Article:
Different types of asbestos are commonly found in buildings. Asbestos is a highly potent and toxic substance that can be released into the air of your home or commercial building if it is handled incorrectly. It is important to consider hiring a highly trained asbestos inspector to determine whether your home contains asbestos prior to partaking in home renovations.
Types of Asbestos
There are 6 different types of asbestos that you may find in your home and knowing each is a great way to understand how your health could be affected.
Commonly referred to as white asbestos, this type of material is generally constructed into a sheet of crystals. Over 95% of all of the asbestos used in homes and other building functions around the world are of the white asbestos variety. Even in many countries around the world, this particular type of asbestos is still used. There are parties who negate the health effects of this hazardous material, but in reality, it is quite carcinogenic.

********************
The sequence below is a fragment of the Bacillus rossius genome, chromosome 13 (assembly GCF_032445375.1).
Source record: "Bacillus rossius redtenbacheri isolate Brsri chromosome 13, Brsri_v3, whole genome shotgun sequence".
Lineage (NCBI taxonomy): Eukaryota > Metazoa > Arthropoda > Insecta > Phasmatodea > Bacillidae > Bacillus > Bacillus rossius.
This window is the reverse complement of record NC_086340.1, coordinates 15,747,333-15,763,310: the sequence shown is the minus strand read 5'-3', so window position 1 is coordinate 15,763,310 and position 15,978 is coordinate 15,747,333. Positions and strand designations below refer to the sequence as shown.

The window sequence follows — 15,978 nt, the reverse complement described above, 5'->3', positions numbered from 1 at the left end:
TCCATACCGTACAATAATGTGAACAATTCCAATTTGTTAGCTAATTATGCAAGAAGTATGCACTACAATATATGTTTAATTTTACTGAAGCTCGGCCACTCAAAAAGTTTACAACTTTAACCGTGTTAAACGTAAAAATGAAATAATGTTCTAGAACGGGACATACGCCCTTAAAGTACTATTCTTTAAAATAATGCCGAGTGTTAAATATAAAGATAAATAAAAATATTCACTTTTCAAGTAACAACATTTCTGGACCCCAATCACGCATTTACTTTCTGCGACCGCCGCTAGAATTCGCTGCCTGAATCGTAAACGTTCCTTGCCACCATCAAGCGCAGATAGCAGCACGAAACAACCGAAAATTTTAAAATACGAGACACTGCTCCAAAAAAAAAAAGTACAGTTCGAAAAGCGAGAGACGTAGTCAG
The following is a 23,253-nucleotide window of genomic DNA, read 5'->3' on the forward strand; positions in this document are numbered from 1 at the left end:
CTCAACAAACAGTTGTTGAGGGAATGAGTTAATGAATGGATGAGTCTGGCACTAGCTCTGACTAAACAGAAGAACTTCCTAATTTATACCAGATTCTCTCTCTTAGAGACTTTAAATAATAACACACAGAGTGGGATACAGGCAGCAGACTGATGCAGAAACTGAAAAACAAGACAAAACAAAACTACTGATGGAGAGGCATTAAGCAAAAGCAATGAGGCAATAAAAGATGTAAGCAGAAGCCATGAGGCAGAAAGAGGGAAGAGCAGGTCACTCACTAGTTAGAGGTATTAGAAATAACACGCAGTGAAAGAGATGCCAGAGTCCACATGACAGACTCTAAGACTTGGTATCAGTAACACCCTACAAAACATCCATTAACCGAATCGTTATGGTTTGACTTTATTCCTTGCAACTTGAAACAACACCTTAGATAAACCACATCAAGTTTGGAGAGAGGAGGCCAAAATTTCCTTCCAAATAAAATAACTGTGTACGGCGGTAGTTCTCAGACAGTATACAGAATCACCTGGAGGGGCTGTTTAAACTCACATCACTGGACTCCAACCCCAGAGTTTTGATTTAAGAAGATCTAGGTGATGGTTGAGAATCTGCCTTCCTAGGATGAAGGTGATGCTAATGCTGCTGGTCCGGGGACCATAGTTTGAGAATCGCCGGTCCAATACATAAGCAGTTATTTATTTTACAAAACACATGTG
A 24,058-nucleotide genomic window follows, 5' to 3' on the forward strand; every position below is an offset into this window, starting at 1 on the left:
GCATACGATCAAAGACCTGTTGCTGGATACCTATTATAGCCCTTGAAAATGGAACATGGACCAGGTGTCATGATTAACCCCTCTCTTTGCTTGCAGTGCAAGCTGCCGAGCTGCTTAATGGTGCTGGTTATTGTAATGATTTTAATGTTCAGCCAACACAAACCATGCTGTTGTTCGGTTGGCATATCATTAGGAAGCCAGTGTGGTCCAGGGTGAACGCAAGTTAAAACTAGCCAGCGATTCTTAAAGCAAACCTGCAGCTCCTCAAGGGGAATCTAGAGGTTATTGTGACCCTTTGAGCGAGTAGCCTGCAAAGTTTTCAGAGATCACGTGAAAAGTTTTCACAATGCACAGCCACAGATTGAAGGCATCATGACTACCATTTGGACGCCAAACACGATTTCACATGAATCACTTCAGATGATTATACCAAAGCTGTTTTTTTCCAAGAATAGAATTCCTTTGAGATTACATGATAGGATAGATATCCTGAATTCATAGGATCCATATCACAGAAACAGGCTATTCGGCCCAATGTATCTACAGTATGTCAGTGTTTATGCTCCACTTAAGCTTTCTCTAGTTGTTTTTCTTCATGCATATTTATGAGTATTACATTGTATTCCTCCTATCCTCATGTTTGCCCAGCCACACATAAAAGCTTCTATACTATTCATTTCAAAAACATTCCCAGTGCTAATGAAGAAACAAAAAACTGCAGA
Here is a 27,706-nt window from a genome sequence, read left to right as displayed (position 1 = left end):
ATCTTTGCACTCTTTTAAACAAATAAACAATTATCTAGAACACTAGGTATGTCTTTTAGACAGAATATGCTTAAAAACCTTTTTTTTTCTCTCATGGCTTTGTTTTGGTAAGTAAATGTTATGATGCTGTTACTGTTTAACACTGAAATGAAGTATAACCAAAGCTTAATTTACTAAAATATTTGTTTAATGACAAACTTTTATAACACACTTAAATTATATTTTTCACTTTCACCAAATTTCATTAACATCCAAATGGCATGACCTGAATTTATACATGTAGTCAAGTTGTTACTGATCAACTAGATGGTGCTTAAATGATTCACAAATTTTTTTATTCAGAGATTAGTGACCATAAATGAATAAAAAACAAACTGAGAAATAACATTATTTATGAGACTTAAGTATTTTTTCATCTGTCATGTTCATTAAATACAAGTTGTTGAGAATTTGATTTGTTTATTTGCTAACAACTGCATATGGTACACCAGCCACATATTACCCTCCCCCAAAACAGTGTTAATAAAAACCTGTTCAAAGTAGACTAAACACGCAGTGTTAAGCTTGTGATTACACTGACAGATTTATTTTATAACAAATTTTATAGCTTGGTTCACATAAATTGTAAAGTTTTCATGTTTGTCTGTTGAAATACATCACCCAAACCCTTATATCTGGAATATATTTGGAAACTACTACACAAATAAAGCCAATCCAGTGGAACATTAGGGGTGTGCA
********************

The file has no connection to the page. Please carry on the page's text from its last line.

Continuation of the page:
Also referred to as brown asbestos, amosite was originally derived from Africa. There are many applications for this type of material but it is mostly used in the insulation of pipes and the creation of cement sheets. Builders have been known to find brown asbestos in insulating boards, ceiling tiles, and other types of insulation products.
Crocidolite asbestos is also known as blue asbestos and it has been used in a variety of different places due to the fact that it is renowned for its heat resistant properties. This material is mined in Australia, Bolivia, and South Africa and it is also known as the most dangerous types of asbestos that you can find. In the past, it was used for the insulation of steam engines but it can also be found in cements, insulation for pipes, and spray-on paints and other coatings.
Found mostly in vermiculite and talc, tremolite isn’t known for its use in commercial and residential building materials. Instead, it is mostly seen as a contaminate along with other types of asbestos. You may find tremolite in sealants and paints, though there have been some builders who have found it in roofing materials.
Gray-brown in color, this type of asbestos was mined in Finland. Much like tremolite, anthrophyllite hasn’t been used for commercial or residential purposes, as it is mostly found in composite flooring.
Unlike other types of asbestos, actinolite isn’t flexible and hasn’t been used for residential or commercial building purposes. Instead, it is sometimes found as a contaminate alongside other types of asbestos.